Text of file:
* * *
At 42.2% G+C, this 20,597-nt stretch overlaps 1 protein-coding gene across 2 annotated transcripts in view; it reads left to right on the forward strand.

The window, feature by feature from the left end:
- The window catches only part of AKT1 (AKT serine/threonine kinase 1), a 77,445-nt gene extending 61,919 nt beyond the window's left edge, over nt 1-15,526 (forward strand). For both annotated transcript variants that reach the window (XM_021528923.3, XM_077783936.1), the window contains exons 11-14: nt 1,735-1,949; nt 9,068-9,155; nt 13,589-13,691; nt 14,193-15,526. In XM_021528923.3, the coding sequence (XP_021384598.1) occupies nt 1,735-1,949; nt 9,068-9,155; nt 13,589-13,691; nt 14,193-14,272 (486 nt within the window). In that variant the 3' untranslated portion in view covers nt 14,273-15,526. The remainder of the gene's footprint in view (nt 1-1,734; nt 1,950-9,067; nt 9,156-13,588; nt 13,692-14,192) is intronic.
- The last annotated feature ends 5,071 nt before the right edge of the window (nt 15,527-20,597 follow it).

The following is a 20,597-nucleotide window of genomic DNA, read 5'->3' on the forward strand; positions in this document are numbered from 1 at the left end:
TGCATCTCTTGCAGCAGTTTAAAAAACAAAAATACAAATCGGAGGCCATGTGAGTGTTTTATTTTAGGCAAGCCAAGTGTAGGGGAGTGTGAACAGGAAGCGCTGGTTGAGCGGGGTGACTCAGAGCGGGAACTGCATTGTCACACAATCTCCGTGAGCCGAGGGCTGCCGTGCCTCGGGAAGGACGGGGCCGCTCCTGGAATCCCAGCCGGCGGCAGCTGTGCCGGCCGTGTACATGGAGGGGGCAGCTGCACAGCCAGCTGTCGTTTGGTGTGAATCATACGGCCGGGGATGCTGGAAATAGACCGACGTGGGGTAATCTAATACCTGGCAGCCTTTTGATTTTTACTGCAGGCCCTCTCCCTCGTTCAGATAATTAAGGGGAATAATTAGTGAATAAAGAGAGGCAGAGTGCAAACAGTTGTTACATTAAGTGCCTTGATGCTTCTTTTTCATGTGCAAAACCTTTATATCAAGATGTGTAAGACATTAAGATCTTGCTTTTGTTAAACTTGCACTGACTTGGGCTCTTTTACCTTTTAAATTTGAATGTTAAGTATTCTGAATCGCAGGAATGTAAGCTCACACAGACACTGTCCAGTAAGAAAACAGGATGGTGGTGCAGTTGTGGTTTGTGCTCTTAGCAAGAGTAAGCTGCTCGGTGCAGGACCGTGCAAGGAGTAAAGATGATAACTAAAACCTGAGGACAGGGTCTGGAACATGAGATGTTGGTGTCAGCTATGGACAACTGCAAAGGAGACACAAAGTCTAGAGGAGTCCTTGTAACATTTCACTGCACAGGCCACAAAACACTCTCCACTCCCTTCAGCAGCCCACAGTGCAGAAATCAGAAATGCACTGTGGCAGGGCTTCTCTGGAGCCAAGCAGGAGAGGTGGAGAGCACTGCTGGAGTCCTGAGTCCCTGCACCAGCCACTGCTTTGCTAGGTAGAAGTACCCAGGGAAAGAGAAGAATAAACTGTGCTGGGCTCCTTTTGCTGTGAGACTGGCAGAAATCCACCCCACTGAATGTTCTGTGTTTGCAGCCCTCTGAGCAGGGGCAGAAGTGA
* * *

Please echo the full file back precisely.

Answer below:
At 42.2% G+C, this 20,597-nt stretch overlaps 1 protein-coding gene across 2 annotated transcripts in view; it reads left to right on the forward strand.

The window, feature by feature from the left end:
- The window catches only part of AKT1 (AKT serine/threonine kinase 1), a 77,445-nt gene extending 61,919 nt beyond the window's left edge, over nt 1-15,526 (forward strand). For both annotated transcript variants that reach the window (XM_021528923.3, XM_077783936.1), the window contains exons 11-14: nt 1,735-1,949; nt 9,068-9,155; nt 13,589-13,691; nt 14,193-15,526. In XM_021528923.3, the coding sequence (XP_021384598.1) occupies nt 1,735-1,949; nt 9,068-9,155; nt 13,589-13,691; nt 14,193-14,272 (486 nt within the window). In that variant the 3' untranslated portion in view covers nt 14,273-15,526. The remainder of the gene's footprint in view (nt 1-1,734; nt 1,950-9,067; nt 9,156-13,588; nt 13,692-14,192) is intronic.
- The last annotated feature ends 5,071 nt before the right edge of the window (nt 15,527-20,597 follow it).

The following is a 20,597-nucleotide window of genomic DNA, read 5'->3' on the forward strand; positions in this document are numbered from 1 at the left end:
TGCATCTCTTGCAGCAGTTTAAAAAACAAAAATACAAATCGGAGGCCATGTGAGTGTTTTATTTTAGGCAAGCCAAGTGTAGGGGAGTGTGAACAGGAAGCGCTGGTTGAGCGGGGTGACTCAGAGCGGGAACTGCATTGTCACACAATCTCCGTGAGCCGAGGGCTGCCGTGCCTCGGGAAGGACGGGGCCGCTCCTGGAATCCCAGCCGGCGGCAGCTGTGCCGGCCGTGTACATGGAGGGGGCAGCTGCACAGCCAGCTGTCGTTTGGTGTGAATCATACGGCCGGGGATGCTGGAAATAGACCGACGTGGGGTAATCTAATACCTGGCAGCCTTTTGATTTTTACTGCAGGCCCTCTCCCTCGTTCAGATAATTAAGGGGAATAATTAGTGAATAAAGAGAGGCAGAGTGCAAACAGTTGTTACATTAAGTGCCTTGATGCTTCTTTTTCATGTGCAAAACCTTTATATCAAGATGTGTAAGACATTAAGATCTTGCTTTTGTTAAACTTGCACTGACTTGGGCTCTTTTACCTTTTAAATTTGAATGTTAAGTATTCTGAATCGCAGGAATGTAAGCTCACACAGACACTGTCCAGTAAGAAAACAGGATGGTGGTGCAGTTGTGGTTTGTGCTCTTAGCAAGAGTAAGCTGCTCGGTGCAGGACCGTGCAAGGAGTAAAGATGATAACTAAAACCTGAGGACAGGGTCTGGAACATGAGATGTTGGTGTCAGCTATGGACAACTGCAAAGGAGACACAAAGTCTAGAGGAGTCCTTGTAACATTTCACTGCACAGGCCACAAAACACTCTCCACTCCCTTCAGCAGCCCACAGTGCAGAAATCAGAAATGCACTGTGGCAGGGCTTCTCTGGAGCCAAGCAGGAGAGGTGGAGAGCACTGCTGGAGTCCTGAGTCCCTGCACCAGCCACTGCTTTGCTAGGTAGAAGTACCCAGGGAAAGAGAAGAATAAACTGTGCTGGGCTCCTTTTGCTGTGAGACTGGCAGAAATCCACCCCACTGAATGTTCTGTGTTTGCAGCCCTCTGAGCAGGGGCAGAAGTGA